What is it?

E-readers are devices that the user can read and/or download e-books.  There are a number of different e-reader devices like the Amazon Kindle, Sony Reader or the Barnes and Noble Nook.  Most of these devices use a technology called digital or electronic ink, making them more easily read in sunlight.  They generally have long battery life depending on how much the device is used and how many texts are downloaded to the device in a given period.

Key Features
  • Single portable device that can hold many texts
  • Long battery life
  • Content can be downloaded directly to the device (depending on the device)
How does it work?

After purchasing the reading device the user can download e-books through a computer or via wireless, depending on the device.  Navigation through the text can be done with simple button clicks.  The reader should track where the user stops reading and begin in the same place.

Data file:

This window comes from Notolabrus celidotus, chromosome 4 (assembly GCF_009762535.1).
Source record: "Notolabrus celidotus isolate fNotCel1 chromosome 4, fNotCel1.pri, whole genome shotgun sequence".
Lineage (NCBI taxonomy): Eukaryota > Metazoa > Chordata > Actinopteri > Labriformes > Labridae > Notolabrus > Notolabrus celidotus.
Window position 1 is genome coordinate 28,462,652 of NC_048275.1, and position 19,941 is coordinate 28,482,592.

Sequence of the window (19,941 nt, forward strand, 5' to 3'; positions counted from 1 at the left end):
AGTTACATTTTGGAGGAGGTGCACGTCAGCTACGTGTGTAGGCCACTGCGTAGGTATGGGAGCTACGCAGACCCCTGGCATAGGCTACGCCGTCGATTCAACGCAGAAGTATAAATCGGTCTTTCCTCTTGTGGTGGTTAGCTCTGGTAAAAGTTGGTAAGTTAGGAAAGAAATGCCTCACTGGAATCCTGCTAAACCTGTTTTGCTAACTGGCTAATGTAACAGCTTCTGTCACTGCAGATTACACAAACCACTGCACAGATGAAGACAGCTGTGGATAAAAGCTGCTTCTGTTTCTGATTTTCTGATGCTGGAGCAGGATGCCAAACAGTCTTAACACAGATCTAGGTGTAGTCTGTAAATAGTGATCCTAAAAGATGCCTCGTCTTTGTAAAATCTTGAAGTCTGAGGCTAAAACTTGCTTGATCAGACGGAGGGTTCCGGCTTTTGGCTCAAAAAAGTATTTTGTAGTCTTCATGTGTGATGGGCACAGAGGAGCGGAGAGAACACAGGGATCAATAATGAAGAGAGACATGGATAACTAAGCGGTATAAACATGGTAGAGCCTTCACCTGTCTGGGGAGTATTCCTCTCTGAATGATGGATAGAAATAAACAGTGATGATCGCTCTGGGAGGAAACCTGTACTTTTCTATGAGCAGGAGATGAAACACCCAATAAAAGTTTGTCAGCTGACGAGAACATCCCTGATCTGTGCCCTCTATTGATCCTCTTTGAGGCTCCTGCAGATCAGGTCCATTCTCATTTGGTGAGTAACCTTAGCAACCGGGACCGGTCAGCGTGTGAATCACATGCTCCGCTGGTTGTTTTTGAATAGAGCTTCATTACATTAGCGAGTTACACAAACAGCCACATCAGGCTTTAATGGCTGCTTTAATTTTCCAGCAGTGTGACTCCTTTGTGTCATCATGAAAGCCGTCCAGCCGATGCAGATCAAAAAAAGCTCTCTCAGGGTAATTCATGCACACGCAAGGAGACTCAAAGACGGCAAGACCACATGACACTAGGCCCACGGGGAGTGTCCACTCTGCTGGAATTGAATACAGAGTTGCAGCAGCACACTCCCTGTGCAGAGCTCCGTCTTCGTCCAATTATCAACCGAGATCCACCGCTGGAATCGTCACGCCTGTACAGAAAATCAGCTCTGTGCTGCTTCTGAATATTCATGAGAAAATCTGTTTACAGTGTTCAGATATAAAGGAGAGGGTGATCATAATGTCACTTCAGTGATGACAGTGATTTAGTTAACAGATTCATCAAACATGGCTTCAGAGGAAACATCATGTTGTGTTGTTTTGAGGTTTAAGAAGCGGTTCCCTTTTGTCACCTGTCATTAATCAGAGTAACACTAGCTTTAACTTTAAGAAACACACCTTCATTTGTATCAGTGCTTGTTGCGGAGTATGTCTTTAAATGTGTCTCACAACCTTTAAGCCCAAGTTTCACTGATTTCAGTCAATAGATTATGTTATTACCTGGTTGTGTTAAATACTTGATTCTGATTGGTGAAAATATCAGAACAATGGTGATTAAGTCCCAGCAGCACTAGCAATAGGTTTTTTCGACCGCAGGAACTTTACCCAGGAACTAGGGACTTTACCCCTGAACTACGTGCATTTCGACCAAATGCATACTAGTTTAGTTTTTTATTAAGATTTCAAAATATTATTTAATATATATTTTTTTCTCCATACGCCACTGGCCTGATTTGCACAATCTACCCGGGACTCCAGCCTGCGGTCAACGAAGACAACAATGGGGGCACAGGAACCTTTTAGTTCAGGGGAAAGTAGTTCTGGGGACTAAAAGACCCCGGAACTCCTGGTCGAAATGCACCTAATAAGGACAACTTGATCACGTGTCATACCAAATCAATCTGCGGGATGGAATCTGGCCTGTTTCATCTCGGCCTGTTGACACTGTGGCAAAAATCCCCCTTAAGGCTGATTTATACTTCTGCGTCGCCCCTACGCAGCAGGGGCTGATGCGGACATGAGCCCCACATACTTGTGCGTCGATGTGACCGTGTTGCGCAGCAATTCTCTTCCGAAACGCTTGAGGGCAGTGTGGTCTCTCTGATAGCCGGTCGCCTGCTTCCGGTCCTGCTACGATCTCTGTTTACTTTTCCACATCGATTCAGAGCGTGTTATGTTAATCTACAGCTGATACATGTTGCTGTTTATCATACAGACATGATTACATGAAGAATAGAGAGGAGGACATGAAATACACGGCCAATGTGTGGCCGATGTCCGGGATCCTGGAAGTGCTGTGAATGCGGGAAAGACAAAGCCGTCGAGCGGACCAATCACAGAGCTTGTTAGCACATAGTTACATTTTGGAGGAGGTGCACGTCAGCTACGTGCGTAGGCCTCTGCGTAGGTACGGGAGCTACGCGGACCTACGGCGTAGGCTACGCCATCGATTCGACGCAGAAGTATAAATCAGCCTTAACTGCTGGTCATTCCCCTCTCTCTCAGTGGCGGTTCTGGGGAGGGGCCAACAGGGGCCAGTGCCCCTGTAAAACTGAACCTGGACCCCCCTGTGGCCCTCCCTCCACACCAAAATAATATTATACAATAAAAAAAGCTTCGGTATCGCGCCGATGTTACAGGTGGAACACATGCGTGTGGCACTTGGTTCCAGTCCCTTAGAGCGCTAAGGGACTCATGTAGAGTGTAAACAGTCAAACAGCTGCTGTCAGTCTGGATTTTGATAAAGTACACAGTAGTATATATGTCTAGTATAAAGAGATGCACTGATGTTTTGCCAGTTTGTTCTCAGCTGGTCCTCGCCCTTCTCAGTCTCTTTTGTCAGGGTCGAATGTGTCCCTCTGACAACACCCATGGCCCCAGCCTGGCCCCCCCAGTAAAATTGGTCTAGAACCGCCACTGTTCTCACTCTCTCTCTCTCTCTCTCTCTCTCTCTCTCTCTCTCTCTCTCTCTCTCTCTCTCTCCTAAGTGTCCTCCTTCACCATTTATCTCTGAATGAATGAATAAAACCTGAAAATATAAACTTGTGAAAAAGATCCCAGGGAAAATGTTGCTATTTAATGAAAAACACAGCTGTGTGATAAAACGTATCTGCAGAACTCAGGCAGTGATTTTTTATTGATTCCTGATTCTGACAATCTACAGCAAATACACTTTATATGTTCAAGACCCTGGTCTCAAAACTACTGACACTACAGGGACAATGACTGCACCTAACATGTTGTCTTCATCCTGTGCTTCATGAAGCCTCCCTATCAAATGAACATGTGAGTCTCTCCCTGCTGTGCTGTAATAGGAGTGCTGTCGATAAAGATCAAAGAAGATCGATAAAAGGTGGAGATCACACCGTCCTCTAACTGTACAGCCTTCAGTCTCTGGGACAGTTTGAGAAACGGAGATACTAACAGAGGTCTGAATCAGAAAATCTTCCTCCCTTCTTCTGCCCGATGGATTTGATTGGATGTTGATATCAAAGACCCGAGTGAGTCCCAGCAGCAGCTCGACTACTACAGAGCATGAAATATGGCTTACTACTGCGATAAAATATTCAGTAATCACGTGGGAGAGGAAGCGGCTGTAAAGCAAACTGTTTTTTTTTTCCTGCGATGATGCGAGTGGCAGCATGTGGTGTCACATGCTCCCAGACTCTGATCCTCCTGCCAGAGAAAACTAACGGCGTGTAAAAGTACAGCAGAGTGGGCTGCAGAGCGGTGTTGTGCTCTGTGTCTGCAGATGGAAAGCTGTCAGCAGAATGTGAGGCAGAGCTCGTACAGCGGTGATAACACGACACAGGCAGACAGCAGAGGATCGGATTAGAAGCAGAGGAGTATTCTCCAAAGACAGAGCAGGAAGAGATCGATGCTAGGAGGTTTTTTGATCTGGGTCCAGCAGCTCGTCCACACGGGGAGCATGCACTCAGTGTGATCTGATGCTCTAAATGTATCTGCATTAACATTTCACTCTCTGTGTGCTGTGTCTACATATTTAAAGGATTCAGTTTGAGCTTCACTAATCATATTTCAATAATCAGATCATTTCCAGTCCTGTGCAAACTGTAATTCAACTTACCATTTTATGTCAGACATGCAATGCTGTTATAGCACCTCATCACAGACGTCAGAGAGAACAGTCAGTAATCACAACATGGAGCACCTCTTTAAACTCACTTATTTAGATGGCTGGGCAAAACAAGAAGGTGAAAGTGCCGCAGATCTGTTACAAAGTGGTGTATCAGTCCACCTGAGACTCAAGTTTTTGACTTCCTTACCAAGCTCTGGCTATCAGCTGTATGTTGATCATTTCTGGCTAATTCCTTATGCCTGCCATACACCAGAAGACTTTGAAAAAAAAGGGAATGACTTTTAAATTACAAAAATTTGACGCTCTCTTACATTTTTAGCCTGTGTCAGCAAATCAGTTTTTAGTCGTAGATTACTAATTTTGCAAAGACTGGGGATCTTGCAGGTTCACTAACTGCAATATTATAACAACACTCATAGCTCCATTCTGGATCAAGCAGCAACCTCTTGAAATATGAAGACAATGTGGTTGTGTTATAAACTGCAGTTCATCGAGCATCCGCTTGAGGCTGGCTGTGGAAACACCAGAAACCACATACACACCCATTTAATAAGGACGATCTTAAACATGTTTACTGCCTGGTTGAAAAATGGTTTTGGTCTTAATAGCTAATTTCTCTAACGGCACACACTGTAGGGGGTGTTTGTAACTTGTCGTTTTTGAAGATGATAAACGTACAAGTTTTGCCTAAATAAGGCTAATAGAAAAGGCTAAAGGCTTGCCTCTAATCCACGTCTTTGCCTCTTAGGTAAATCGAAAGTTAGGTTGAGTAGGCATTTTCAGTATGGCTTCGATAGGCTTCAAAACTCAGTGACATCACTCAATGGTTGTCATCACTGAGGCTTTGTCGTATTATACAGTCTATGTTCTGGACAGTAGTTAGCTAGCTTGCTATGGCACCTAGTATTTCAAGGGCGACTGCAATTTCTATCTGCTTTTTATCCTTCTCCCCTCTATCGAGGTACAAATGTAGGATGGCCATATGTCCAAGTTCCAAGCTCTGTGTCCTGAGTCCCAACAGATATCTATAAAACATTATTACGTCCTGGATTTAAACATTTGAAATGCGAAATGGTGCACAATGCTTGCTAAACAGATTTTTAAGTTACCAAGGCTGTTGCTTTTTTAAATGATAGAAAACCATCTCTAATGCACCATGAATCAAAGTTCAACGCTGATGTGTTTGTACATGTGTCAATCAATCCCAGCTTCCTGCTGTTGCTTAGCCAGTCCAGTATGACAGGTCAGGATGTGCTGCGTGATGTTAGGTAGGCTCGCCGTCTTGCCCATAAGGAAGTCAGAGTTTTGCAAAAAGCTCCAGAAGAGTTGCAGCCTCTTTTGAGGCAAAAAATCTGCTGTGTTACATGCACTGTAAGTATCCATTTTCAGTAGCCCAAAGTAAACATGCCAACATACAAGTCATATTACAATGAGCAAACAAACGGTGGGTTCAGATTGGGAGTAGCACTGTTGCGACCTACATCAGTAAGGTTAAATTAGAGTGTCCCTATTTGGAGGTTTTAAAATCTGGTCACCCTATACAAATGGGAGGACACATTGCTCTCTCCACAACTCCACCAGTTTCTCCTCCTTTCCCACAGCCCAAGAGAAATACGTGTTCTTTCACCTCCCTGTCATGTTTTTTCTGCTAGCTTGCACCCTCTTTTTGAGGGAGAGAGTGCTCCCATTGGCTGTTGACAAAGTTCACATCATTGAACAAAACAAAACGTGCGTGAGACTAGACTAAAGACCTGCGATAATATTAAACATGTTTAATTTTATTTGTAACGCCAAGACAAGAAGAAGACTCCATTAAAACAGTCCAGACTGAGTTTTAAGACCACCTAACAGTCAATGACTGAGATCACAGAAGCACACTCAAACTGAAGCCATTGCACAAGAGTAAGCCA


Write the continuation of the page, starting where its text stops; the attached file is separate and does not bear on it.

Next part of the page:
Things to consider
  • An e-reader is not an efficient research or reference tool.  An e-reader allows the user to do just that, read a selection of text.
  • The Kindle does not have expandable memory.  It will hold roughly 1500 titles, so this isn’t a huge issue, but this could be an issue for some users.
  • The Kindle has limited organization capability.  Books cannot be organized into folders.
Uses as an Instructional Technology

The e-readers are limited at this time as an instructi0nal technology due to: an expensive price tag, lack of durability compared to books, the readers cannot at this point support research.

E-readers could serve in a reading-intensive literature class.

Resources at Wooster

If you have questions about e-readers in general or in particular feel free to contact your Instructional Technology liaison. If you would like to view and/or try an Amazon Kindle, Instructional Technology has one that can be loaned out.  If you would like further information you can investigate ELI’s 7 Things You Should Know About E-Readers.